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implies that for all 1 + log (mod The choice of is such that log [AKS04] and therefore, the above equation holds for all 4 log . The following lemma, proved by Hendrik Lenstra [Len] contradicts this: Lemma 1. (Hendrik Lenstra) For all large enough primes , for every ` > there is an 4 log such that mod Proof. Suppose there is an `> 0 such that (mod ) for all 4 log We first prove that we can always assume to be 1. Consider the case when `> 1. Since (mod ), we have (mod for some . Therefore, = ( (mod (mod Repeating this, we get (mod ). Now, there are at most solutions to the equation (mod ) in . Since all numbers up to 4 log are solutions to this, so will be all their products. Let 4 log ) denote the number of distinct numbers less than that are 4 log -smooth (all their prime factors are at most 4 log ). Using the bound for [CEG83], x,x /u ) = (1) for log ), we get that 4 log >p for large enough This is a contradiction. ut So when is composite then for at least one of ’s, does not satisfy equation 1 and the test works correctly. 4 Application: Factoring Polynomials Automorphisms play a central role in efficient factoring of univariate polynomials over finite fields. We outline a randomized polynomial time factoring algorithm using automorphisms. This, and similar algorithms can be found in any text book discussing polynomials over of finite fields, e.g., [LN86,vzGG99]. Let be a degree polynomial over finite field . Let )) and 7 ) = . Clearly, is an automorphism of . Notice that if is irreducible then is trivial. Conversely, if is trivial then, letting be an irreducible factor of is trivial on the ring )) as well. Therefore, degree of divides . This can be generalized to show that all irreducible factors of have degrees dividing i is trivial. Moreover, is trivial i ) = An algorithm for distinct degree square-free factorization of follows: for = 1
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to , compute the gcd of ) and . The algorithm can also be used to decide if is irreducible: is irreducible iff the smallest with non-trivial gcd( ), ) is For equal degree factorization —given that is square-free and all irreducible factors of the same degree —some more work is needed. Find an )) with 6 and )) = ). Since is reducible, such a ) always exists and can be found using linear algebra as is a linear map. Clearly, ) (mod )) where is an irreducible factor of and so, gcd( x,f )) 1 for some . This condition can be expressed as a polynomial in , e.g., gcd( x,f )) 1 i x,f )) = 0 where is the resultant polynomial defined as determinant of a matrix over coefficients on two input polynomials. Therefore, ) = x,f )) ]. By above discussion, a root of this polynomial will provide a factor of To factor ), we use the distinct degree factorization method. Choose a random and let ) = ). Then with probability at least can be factored over using the above distinct degree factorization algorithm. To see this, let ) = =1 ) for . Then ) = =1 ). With probability at least , there exist and such that is a quadratic residue and is a quadratic non-residue in . The distinct degree factorization algorithm will separate these factors into two distinct polynomials ) and ). This gives ) = ). Algorithms for polynomial factorization over rationals also (indirectly) use automorphisms since these proceed by first factoring the given polynomial over a finite field, then use Hensel lifting [Hen18] and LLL algorithm for short lattice vectors [LLL82] to obtain factors over rationals efficiently. Multivariate polynomial factorization can be reduced, in polynomial time, to the problem of factoring a univariate polynomial via Hilbert irreducibility theorem and Hensel lifting [Kal89]. Therefore, this too, very indirectly though, makes use of automorphisms. 5 Application: Factoring Integers Integer factorization has proven to be much harder than polynomial factor- ization. The fastest known algorithm is Number Field Sieve [LLMP90] with a conjectured time complexity of 2 ((log (loglog . This was preceded by a number of algorithms with provable or conjectured time complexity of ((log (loglog , e.g., Elliptic Curve method [Len87], Quadratic Sieve method [Pom84]. Of these, the fastest two—Quadratic and Number Field Sieve methods—can be easily viewed as trying to find a non-obvious automorphism in a ring. Both the methods aim to find two numbers and in such that and in where is an odd, square-free composite number to be factored. Consider the ring 1). Apart from the trivial automorphism, the ring has another obvious automorphism specified by the map 7 . The problem of finding and as above is precisely the one of finding a third automorphism of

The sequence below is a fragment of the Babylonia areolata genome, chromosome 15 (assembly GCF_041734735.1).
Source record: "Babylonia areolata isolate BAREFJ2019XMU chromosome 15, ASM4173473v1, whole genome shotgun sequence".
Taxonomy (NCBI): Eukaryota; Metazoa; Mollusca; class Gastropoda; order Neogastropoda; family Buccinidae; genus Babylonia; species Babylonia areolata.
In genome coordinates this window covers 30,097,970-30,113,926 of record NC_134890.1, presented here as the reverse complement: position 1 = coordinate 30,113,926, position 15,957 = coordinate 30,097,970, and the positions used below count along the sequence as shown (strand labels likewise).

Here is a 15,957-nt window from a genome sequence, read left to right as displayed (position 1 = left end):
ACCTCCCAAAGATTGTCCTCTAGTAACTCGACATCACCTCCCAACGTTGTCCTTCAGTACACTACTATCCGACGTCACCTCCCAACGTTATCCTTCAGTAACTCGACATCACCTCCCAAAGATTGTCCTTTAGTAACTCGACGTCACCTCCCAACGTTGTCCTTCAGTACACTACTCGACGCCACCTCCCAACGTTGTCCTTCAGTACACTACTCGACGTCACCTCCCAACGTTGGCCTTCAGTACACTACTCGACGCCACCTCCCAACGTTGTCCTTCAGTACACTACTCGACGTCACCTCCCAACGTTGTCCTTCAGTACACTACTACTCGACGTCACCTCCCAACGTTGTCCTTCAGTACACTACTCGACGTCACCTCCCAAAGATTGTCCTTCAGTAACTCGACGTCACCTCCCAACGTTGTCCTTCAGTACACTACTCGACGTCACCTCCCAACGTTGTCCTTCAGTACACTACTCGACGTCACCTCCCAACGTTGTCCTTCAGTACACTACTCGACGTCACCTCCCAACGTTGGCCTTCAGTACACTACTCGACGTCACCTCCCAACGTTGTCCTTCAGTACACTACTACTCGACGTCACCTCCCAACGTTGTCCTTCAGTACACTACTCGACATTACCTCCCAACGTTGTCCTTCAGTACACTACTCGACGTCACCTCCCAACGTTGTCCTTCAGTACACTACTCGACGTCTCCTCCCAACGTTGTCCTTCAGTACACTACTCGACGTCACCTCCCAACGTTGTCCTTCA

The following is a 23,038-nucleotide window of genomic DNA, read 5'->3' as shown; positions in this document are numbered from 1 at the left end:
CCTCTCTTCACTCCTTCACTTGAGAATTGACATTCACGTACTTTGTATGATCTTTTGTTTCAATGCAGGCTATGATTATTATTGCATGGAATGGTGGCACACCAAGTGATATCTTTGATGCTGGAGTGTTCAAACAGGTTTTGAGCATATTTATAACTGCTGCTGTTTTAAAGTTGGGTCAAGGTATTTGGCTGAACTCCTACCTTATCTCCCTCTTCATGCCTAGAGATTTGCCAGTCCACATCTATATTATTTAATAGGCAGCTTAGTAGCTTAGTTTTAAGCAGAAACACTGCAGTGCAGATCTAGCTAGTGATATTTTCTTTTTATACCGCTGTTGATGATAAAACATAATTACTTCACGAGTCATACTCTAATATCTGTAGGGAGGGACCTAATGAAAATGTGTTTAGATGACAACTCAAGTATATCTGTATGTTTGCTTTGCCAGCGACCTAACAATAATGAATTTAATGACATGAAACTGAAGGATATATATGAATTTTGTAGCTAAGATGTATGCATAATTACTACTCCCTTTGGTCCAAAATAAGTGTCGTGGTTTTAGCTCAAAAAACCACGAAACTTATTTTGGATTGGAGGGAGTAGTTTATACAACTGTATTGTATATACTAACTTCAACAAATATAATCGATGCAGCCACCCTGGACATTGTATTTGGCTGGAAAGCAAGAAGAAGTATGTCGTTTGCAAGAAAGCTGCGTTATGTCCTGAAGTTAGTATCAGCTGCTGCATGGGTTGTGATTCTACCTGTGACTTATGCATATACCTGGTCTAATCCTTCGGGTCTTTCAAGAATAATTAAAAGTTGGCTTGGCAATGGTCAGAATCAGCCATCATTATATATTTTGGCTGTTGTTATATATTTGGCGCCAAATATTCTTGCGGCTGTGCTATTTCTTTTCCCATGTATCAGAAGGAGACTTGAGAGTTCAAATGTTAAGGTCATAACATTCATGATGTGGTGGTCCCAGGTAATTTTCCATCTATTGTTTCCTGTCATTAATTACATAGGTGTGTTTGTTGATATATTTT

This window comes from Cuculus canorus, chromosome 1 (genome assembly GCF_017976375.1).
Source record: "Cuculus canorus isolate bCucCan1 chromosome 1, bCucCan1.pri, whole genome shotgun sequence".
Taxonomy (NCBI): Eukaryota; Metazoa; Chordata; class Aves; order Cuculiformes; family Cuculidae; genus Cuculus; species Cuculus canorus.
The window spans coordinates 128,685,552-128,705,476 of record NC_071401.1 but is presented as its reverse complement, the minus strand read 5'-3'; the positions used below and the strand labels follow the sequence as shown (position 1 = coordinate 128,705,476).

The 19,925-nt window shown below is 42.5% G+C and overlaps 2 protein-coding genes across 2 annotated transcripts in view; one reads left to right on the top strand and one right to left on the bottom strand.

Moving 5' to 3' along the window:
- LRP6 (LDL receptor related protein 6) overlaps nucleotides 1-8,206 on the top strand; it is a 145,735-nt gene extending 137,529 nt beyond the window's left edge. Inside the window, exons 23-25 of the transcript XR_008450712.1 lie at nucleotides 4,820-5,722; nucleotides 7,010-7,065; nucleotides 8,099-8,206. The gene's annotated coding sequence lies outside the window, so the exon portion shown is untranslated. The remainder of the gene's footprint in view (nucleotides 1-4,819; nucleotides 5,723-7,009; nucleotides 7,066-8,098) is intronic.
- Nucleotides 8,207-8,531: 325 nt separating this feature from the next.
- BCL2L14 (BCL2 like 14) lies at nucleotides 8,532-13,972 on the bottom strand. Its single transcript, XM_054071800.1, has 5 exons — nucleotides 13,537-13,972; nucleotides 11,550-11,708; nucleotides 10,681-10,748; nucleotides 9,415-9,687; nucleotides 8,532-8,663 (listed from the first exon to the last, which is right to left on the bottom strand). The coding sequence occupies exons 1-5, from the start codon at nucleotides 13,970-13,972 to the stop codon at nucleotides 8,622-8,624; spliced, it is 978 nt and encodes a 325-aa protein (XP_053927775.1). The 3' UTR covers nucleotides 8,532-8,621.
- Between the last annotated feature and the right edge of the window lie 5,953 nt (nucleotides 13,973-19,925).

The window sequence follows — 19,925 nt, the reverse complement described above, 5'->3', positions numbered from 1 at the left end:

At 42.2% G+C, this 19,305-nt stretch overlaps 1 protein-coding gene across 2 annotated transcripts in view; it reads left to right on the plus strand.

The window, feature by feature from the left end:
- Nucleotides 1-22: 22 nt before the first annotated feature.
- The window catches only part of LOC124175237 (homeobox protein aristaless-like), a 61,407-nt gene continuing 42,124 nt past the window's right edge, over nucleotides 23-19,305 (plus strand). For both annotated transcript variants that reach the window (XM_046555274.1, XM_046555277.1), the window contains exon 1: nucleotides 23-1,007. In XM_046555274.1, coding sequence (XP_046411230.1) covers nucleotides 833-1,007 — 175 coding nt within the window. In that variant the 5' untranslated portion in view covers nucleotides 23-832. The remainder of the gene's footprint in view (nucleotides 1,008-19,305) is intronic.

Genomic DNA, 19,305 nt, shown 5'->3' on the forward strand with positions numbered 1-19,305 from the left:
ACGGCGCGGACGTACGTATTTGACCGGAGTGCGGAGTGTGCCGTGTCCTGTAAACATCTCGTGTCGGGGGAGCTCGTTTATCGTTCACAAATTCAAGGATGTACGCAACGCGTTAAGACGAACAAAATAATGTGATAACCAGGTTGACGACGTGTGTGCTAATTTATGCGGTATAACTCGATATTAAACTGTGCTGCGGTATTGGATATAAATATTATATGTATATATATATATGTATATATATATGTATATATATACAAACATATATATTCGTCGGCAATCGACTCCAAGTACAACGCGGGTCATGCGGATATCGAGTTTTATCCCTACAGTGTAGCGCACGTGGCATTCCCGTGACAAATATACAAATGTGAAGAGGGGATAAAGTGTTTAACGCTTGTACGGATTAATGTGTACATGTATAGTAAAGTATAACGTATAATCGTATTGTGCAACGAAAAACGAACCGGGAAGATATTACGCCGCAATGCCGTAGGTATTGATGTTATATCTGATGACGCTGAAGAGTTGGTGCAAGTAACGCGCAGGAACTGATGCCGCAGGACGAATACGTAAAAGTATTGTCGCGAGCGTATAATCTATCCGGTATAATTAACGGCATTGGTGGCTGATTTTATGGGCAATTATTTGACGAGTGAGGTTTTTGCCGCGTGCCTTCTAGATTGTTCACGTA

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This can be seen as follows. Let be an automorphism of with . Let ) = aY . We then have 0 = 1) = ( aY 1 = 1+2 abY in . This gives ab = 0 and = 1 in . Notice that ( a,n ) = 1 since otherwise a,n ) = a,n a,n ). Therefore, = 0 and = 1. By assumption, 1 and so and = 1. Conversely, given a and with in , we get ) = as an automorphism of In fact, as shown in [KS04], factoring integers can be reduced to a number of questions about automorphisms and isomorphisms of rings. They show that an odd, square-free composite number can be factored in (randomized) polynomial time if one can count the number of automorphisms of the ring ), or one can find an isomorphism between rings ) and 1) for a randomly chosen , or one can find a non-trivial automorphism of the ring )) where is a randomly chosen polynomial of degree three. 6 Application: Graph Isomorphism In this section, we consider the application of ring isomorphisms for solving the graph isomorphism problem. It was shown in [KS04] that testing isomorphism between two graphs on vertices can be reduced to testing the isomorphism between two rings of the form ,...,Y where is any odd prime and is an ideal generated by certain degree two and three polynomials. Here, borrowing ideas from [KS04] and [Thi98] we give a different, and more general, reduction. Let = ( V,E ) be a simple graph on vertices. We define polynomial as: ,...,x ) = i,j Also, define ideal as: ,...,x ) = ( ,...,x i,j,k (2) Then, Theorem 2. Simple graphs and over vertices are isomorphic iff either is a collection of isolated vertices) or rings ,...,Y ,...,Y and ,...,Z ,...,Z are isomorphic. Here is a finite field of odd characteristic. Proof. If the graphs are isomorphic, then the map 7 ) = , is an isomorphism between the rings where is an isomorphism mapping The theorem also holds for fields of characteristic two. For such fields though, we need to change the definition of the ideal . It now contains +1 ’s and ’s and the ring is defined over + 1 variables. The proof is similar.